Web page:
Book Review by Steve Matthews of Bookends.
“But you must, Mr Parrott. All headmasters in Westmorland subscribe to the Consevative Association.” It was 1925, and two well-dressed ladies had made an unannounced call on the new headmaster in Kirkby Stephen. Westmorland was always like that, a place where people were assumed to be Conservative.
Politically Westmorland, like Cumberland, was dominated by the Lowthers. The county returned a Conservative MP and so powerful was the Lowther interest that, locally, the party adopted the colour of the Yellow Earl, rather than their traditional blue.
Westmorland was largely an agricultural county. There were small pockets of industrial activity, in Kendal and on the railway at Kirkby Stephen and Tebay and at mines such as Greenside, but there was little interest in radical politics.
One exception in the late nineteenth century was the Rev H.V.Mills, who became vicar of Kendal in the 1880s. He saw the workhouse as degrading and humiliating and created his own experimental self-sufficient community at Starnthwaite Mill. He became the first Labour member of the county council in 1892 for the Sandes Ward in Kendal.
Elsewhere, through the influence of Ruskin, the Arts and Crafts Movement had its disciples in furniture makers such as The Simpsons of Kendal and Stanley Webb Davies in Ambleside. These were men who practised socialist principles in their workplaces, at the same time as they were helping to furnish the aristocratic villas of wealthy industrialists who came to live in the Lakes.
The movement for Women’s Suffrage was strong in the county. Margaret Llewelyn Davies and Lillian Harris ran the Women’s Co-operative Guild in Kirby Lonsdale and other middle and upper class women, such as the author, Mrs Humphrey Ward in Ambleside, ensured that the county participated strongly in the national debate.
In 1924 Reginald Burnett stood as a Labour Candidate for the Westmorland Divisional Parliamentary election. He held small, but lively meetings throughout the county in the brief campaign fought against an experienced and “well-oiled” Conservative machine. The newspapers were mocking. Running headlines like “Socialism now means dear food,” and “We can’t afford money for the Bolshies”.
In the face of such opposition, Burnett polled a reaspectable 7000 votes against the Conservative, Oliver Stanley, who became the MP with the backing of 18,000 voters.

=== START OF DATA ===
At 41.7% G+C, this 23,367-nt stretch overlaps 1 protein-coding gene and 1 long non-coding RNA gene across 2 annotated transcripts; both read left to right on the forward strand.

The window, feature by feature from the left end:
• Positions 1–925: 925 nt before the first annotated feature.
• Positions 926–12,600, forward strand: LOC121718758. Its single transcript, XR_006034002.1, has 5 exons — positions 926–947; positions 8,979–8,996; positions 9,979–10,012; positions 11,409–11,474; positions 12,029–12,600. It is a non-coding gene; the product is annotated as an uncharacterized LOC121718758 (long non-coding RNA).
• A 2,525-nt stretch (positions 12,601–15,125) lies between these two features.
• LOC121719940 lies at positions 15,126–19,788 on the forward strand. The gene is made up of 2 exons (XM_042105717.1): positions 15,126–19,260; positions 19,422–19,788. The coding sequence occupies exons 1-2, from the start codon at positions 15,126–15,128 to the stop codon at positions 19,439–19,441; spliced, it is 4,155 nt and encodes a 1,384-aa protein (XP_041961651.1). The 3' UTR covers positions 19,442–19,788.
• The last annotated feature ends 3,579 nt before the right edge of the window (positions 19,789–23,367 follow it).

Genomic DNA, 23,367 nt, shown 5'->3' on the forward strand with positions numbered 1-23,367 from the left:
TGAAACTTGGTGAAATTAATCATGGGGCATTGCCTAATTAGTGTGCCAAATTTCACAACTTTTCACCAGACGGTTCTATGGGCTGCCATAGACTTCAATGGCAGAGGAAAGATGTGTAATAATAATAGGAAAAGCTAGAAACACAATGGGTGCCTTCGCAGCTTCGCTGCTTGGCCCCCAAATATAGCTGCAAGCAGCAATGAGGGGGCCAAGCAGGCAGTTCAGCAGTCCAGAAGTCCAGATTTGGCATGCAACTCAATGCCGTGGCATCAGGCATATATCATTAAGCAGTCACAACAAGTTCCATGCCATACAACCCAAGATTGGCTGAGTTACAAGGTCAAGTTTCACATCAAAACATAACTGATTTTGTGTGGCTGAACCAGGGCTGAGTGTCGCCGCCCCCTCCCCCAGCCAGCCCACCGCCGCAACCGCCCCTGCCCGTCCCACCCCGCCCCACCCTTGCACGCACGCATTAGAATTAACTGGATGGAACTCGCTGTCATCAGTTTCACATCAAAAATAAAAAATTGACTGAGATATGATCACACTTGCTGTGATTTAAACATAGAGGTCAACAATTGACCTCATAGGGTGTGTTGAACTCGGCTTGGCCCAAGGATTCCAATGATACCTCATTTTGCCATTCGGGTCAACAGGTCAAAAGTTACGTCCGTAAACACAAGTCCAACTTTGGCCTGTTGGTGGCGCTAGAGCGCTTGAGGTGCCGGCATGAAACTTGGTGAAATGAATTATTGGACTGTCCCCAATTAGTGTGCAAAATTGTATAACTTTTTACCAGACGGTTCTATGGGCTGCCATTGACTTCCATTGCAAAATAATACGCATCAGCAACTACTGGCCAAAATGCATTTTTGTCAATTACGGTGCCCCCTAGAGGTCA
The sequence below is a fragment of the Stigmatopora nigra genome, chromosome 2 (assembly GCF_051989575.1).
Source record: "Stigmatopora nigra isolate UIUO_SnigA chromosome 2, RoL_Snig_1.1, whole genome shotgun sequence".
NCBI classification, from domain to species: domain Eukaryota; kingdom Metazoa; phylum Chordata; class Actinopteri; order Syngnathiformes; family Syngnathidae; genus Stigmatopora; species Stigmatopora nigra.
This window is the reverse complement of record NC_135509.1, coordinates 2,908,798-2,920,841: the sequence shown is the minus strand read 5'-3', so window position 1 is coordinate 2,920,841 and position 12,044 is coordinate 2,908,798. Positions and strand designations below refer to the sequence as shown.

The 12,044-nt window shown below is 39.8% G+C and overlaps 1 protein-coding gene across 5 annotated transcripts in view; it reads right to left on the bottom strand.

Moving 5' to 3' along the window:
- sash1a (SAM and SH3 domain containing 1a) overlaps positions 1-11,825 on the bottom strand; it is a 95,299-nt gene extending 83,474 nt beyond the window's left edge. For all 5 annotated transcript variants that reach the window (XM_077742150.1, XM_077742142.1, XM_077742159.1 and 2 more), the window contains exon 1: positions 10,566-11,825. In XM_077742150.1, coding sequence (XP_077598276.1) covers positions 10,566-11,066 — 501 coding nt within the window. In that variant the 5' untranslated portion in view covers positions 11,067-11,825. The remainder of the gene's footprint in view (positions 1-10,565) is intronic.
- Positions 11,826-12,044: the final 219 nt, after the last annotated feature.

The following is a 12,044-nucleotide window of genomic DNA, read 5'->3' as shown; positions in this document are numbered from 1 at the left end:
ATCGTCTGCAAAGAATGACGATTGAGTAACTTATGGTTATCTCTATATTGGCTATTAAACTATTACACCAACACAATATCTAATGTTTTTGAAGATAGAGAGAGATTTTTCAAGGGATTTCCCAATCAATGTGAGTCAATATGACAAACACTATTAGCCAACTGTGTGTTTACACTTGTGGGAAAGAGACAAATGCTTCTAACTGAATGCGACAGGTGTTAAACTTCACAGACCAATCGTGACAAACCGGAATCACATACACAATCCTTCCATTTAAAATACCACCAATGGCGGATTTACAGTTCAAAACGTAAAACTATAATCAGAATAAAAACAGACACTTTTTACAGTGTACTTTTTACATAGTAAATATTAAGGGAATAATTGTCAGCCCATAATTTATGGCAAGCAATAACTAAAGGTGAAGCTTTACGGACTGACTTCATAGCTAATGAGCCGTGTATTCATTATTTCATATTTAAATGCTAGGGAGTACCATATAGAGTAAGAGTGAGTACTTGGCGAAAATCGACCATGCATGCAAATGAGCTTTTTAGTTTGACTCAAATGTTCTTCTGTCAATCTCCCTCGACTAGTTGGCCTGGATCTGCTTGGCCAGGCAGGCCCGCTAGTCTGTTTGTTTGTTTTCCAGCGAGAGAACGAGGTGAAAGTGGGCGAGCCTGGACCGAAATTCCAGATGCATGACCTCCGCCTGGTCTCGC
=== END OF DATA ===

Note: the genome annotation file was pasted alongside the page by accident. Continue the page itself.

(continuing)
Further battles were to follow. In the thirties, Labour supporters led the fight against Oswald Mosley’s Fascist Black Shirts in Grasmere.
After the Second World War, Labour were leading a progressive campaign on education. Dr Elizabeth Kent, a county councillor, expressed a view that was common among her generation: “Many of the ills I was called on to treat were due to poverty or social conditions and could not be cured by drugs or the knife.” Windermere Grammar School became the country’s first comprehensive.
The progressive Director of Education, John Trevelyan “persuaded the theatre director, Joan Littlewood, to establish her famous Theatre Workshop in Kendal”. It was run from rooms above the Conservative Club. Avant-garde radicals such as the folk-singer Ewan MacColl took left-wing productions into the heart of Westmorland communities. “The mind boggles at what the artistic group did for the advance of Socialism in Westmorland.”
The Labour Party became a secure part, if never a dominant one, of the political scene in the county. In 1999, with the reform of the House of Lords, the Lowthers found themselves without representation in Parliament.
David Clark is a Westmorland lad, from Windermere. He was MP for Colne Valley and later South Shields and a member of the Labour Cabinet. In 2001 he became Lord Clark of Windermere. His life has been spent within radical politics and this committed history of local politics is an affectionate investigation of his own political roots.